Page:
Hanoi Horse Club: Riding the trend - ảnh 5VOV reporter Phuong Khanh takes photo with the most favorite horse of the club. (Photo: VOV)

Megumi Ishikawa and her daughter have been regular visitors to the Hanoi Horse Club every week since last August. Initially, like many, Megumi believed horses were all about technique and skill, that they had no feelings. But something unexpected began to dawn on Megumi during her visits.

Megumi said, "Before learning horse riding, I really didn’t know this sport was so tiring. It requires me to have a lot of energy. And we also have to build a strong connection between the horse and the human. At the beginning of the lesson, we had to walk the horse two or three rounds. Then I tried to talk to the horse in Japanese, like “How are you doing”, and somehow the horse answered me."

Megumi said she chose horse riding because her daughter really loves horses. And it seems both are finding joy in this pastime.

She added, "For my daughter, horse riding now is the favorite, most enjoyable activity in her life. We started learning horse riding at the same time, but my daughter’s skill is much greater than mine. My daughter is not very active or sociable and has difficulties in communication. But the staff supports her a lot and she is opening little by little and gradually becoming more confident than before."

Hanoi Horse Club: Riding the trend - ảnh 6The youngest learner is five years old. (Photo: Hanoi Horse Club)

The Hanoi Horse Club offers horse riding programs tailored for children with conditions like Attention Deficit/Hyperactivity Disorder (ADHD), autism, and cerebral palsy. It offers a unique and holistic approach to therapy and personal development. In these programs, the horse becomes a partner in the therapeutic process, fostering a sense of trust and empathy that can be transformative for children facing these challenges.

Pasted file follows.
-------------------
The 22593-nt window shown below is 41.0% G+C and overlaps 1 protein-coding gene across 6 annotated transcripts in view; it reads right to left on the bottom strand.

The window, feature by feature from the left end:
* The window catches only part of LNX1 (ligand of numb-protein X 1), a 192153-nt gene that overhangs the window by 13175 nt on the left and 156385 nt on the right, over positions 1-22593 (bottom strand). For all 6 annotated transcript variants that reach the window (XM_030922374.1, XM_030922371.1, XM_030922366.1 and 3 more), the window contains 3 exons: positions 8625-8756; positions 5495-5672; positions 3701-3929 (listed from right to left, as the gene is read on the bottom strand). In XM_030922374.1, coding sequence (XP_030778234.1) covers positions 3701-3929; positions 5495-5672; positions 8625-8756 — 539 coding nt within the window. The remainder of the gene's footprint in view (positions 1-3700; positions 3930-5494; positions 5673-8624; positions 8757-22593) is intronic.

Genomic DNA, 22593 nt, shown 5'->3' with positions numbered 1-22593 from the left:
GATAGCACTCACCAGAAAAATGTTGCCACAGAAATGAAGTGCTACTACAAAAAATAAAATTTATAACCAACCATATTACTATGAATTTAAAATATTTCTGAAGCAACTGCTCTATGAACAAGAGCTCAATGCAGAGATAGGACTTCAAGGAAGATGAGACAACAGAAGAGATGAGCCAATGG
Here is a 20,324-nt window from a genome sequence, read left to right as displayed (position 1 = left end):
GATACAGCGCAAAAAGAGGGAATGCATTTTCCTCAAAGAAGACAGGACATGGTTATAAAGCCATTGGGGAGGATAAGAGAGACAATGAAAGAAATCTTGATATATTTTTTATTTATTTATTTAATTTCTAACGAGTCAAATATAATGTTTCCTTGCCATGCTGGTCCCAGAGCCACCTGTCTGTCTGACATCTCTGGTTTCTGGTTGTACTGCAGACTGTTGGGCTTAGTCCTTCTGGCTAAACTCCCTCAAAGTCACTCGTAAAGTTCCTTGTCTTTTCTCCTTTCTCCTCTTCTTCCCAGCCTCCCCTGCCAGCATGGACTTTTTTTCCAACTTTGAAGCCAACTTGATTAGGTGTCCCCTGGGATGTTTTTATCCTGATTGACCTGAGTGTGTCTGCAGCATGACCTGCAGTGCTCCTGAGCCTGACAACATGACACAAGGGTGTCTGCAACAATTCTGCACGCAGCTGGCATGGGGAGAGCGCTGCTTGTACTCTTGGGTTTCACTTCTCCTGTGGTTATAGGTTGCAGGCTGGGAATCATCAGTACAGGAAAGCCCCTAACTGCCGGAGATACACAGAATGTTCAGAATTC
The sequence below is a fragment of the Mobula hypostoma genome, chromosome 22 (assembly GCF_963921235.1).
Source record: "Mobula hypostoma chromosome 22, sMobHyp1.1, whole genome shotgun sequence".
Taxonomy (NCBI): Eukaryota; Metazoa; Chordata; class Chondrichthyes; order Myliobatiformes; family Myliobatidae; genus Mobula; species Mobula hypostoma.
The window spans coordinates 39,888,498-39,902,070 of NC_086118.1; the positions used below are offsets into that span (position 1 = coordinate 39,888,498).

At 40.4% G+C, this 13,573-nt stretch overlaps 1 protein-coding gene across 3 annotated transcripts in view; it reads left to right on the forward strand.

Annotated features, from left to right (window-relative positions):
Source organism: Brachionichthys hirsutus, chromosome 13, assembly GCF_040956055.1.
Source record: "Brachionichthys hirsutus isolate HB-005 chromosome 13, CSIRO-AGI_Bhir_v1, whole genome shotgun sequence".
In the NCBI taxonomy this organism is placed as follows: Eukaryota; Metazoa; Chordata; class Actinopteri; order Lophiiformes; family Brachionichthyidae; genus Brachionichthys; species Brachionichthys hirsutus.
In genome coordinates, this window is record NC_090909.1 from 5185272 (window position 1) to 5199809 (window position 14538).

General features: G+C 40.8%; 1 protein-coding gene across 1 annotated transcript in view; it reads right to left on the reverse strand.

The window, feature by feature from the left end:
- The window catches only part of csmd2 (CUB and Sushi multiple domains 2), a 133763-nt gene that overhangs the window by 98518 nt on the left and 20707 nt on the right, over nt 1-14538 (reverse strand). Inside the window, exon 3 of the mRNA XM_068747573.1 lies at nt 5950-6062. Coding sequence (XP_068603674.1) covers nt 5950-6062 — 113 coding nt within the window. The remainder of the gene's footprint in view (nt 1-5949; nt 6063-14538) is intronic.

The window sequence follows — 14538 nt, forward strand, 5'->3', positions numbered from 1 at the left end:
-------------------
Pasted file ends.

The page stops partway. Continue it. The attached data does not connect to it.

Nguyen Thi Hien frequently brings her son, who has ADHD, to the club because she notices the joy and bright smiles that light up his face when he's in the saddle.

She said, "Children with challenging conditions, like my son, can often feel restricted at home, and it's important to offer them opportunities to explore their interests. Since morning, my son has been eager to go horseback riding. Initially, he was a bit anxious, but over time he fell in love with it. Horse riding has become a fantastic way for him to relieve stress, and he's even formed a special bond with a horse named Pu Run."

Hanoi Horse Club: Riding the trend - ảnh 7Friendship is built between riders and horses. (Photo: Hanoi Horse Club) 

And so, as the sun dips below the horizon and golden rays paint the Hanoi Horse Club in warm hues, you can't help but smile. The sound of hooves, laughter, and the soft nickers of horses fill the air. This place, where the young gather, where friendships are forged, and where the spirit of adventure and harmony with nature thrives, is a gem in Hanoi.

Related News